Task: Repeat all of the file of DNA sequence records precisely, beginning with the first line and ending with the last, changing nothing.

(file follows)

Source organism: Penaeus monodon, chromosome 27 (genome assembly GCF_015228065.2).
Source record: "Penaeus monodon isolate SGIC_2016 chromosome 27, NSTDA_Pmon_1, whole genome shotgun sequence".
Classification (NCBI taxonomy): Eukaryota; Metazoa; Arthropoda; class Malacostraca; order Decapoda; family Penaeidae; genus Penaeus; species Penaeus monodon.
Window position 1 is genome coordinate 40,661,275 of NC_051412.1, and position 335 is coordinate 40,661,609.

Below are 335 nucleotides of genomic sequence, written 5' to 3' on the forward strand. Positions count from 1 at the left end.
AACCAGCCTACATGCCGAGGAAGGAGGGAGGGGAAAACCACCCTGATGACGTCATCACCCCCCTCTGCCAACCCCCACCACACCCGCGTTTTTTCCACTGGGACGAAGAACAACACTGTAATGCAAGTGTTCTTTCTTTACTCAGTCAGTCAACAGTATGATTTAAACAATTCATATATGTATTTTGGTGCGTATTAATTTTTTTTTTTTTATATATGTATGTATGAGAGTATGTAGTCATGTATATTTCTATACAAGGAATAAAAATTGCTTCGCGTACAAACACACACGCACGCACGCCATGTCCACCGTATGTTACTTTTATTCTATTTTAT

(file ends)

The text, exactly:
Source organism: Penaeus monodon, chromosome 27 (genome assembly GCF_015228065.2).
Source record: "Penaeus monodon isolate SGIC_2016 chromosome 27, NSTDA_Pmon_1, whole genome shotgun sequence".
Classification (NCBI taxonomy): Eukaryota; Metazoa; Arthropoda; class Malacostraca; order Decapoda; family Penaeidae; genus Penaeus; species Penaeus monodon.
Window position 1 is genome coordinate 40,661,275 of NC_051412.1, and position 335 is coordinate 40,661,609.

Below are 335 nucleotides of genomic sequence, written 5' to 3' on the forward strand. Positions count from 1 at the left end.
AACCAGCCTACATGCCGAGGAAGGAGGGAGGGGAAAACCACCCTGATGACGTCATCACCCCCCTCTGCCAACCCCCACCACACCCGCGTTTTTTCCACTGGGACGAAGAACAACACTGTAATGCAAGTGTTCTTTCTTTACTCAGTCAGTCAACAGTATGATTTAAACAATTCATATATGTATTTTGGTGCGTATTAATTTTTTTTTTTTTATATATGTATGTATGAGAGTATGTAGTCATGTATATTTCTATACAAGGAATAAAAATTGCTTCGCGTACAAACACACACGCACGCACGCCATGTCCACCGTATGTTACTTTTATTCTATTTTAT